This afternoon in New Hampshire, Newt Gingrich referred to the Congressional Budget Office — the body responsible for scoring the affect of congressional legislation on the deficit — as “a reactionary socialist institution.” As Political Correction’s Jamison Foser points out, Gingrich has been accusing the CBO of socialism since at least 1994, even though he has relied on the budget office repeatedly to produce nonpartisan scores of critical legislation. Here he is talking about the importance of the CBO in 1995:
Let me say, first of all, that we knew the President would veto the Balanced Budget Act. We’re still very proud of the fact that — as a team — House and Senate Republican passed the first balanced budget in a generation. And we did it working together, solving tremendous number of problems. We did it honestly, using the Congressional Budget Office which was tough. […]
And yet, I have to say that I have mixed emotions today. On the one hand the President said yesterday he’s going to send up a seven-year balanced budget. It won’t yet be scored by the Congressional Budget Office. But they’ve agreed the Congressional Budget Office would do the scoring.
Now, just to make clear why that’s important. The so-called “balanced budget” of the President over here, when scored by the Congressional Budget Office, suddenly became a $200 billion a year deficit. So, we can’t rely on some phony White House score. And we want to just make clear that our first principle is that whatever the President sends up, we’re going to insist on honest scoring to get honest numbers, which were the ground rules that we wrote the Balanced Budget Act by.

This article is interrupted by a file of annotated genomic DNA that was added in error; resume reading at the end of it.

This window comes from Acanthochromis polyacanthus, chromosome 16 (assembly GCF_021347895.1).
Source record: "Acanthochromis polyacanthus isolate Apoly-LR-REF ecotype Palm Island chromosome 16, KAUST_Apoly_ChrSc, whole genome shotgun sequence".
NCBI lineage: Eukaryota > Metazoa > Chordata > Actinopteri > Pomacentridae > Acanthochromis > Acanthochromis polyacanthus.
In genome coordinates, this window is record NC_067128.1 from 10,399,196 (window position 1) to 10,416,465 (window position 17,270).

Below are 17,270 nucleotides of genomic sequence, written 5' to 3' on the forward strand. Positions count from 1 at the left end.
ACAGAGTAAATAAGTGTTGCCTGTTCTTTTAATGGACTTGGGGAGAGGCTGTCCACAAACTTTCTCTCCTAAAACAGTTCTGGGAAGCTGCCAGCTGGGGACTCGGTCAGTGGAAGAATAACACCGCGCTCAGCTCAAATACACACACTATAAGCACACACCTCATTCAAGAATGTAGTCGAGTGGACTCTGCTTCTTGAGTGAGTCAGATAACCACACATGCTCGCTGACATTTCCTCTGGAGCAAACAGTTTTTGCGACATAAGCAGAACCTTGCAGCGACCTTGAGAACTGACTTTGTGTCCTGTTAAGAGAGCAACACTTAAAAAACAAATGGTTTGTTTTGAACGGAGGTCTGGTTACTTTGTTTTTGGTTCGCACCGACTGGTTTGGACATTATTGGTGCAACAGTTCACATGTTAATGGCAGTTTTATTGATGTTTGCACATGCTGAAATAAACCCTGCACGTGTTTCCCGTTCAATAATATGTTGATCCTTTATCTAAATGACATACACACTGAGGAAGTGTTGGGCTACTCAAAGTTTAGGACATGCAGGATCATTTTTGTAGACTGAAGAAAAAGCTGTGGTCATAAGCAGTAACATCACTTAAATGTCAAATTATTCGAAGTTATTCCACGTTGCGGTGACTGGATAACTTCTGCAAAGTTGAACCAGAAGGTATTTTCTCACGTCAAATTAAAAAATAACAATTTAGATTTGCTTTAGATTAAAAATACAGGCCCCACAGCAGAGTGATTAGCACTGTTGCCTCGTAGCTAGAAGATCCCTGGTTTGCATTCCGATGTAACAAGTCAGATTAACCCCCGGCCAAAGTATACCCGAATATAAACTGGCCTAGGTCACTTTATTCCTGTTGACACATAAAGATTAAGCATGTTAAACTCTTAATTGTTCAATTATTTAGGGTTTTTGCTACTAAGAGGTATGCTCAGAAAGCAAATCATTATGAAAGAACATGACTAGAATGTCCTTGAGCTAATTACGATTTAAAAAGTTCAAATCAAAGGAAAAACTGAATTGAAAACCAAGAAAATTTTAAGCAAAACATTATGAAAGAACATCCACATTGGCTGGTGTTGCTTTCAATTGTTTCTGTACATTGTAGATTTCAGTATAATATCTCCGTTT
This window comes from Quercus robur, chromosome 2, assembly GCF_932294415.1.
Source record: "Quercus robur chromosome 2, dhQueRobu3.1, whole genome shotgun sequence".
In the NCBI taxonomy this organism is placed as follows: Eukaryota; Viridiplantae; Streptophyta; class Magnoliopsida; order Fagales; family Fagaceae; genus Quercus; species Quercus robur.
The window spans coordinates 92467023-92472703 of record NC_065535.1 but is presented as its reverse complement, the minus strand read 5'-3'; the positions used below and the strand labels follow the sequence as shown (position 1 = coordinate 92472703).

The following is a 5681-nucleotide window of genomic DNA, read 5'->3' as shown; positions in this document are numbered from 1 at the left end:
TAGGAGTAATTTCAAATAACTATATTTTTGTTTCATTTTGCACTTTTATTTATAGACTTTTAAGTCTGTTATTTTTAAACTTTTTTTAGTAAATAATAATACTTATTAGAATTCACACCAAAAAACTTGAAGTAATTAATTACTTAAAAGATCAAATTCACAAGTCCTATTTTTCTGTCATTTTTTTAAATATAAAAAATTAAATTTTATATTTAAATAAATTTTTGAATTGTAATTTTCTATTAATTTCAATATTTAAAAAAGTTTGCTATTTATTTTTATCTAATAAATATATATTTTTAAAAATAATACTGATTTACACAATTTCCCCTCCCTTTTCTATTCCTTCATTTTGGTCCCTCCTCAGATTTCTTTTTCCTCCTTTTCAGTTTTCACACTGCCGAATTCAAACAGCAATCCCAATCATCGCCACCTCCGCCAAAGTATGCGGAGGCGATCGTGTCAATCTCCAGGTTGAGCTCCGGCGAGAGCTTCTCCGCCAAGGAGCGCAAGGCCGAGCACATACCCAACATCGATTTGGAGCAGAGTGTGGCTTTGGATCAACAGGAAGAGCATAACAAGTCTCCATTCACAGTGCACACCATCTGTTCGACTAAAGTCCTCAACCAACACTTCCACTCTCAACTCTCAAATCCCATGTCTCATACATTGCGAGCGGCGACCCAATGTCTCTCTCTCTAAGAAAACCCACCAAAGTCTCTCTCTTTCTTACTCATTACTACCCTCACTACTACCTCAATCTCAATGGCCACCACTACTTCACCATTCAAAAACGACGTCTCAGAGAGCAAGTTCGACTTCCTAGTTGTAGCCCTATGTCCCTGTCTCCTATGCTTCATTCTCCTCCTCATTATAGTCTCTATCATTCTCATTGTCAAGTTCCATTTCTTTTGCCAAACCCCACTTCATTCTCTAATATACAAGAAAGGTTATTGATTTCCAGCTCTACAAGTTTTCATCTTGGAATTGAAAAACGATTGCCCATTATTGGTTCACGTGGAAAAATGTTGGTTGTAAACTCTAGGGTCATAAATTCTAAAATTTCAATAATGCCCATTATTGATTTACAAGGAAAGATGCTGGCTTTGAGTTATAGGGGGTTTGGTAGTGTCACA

This kind of animosity — or some degree of it — is prevalent in both parties, with Democrats demonstrating a good deal of frustration during the health reform effort about the CBO’s refusal to score prevention and delivery reform provisions as savings. In fact as Paul Starr has pointed out, “Obama agreed to delay implementation of the major provisions of the [health] law until January 2014,” as a way to ensure a good deficit reduction score from the agency. “CBO is God around here,” Sen. Chuck Grassley (R-IA) likes to say, “because policy lives and dies by CBO’s word. Like the Bible, a CBO document can mean different things to different people and it’s easy to pull things out in isolation to justify a position.”
But molding legislation to CBO rules and whims certainly doesn’t make for the very best policy. The office follows budgetary rules that Congress “originally established in the conference report on the Balanced Budget Act of 1997″ and Gingrich personally voted for, and so if lawmakers aren’t happy with the CBO’s assumption, they have a means of changing them. (That is, if they can ever stop cherry picking favorable scores while complaining about unfavorable numbers.)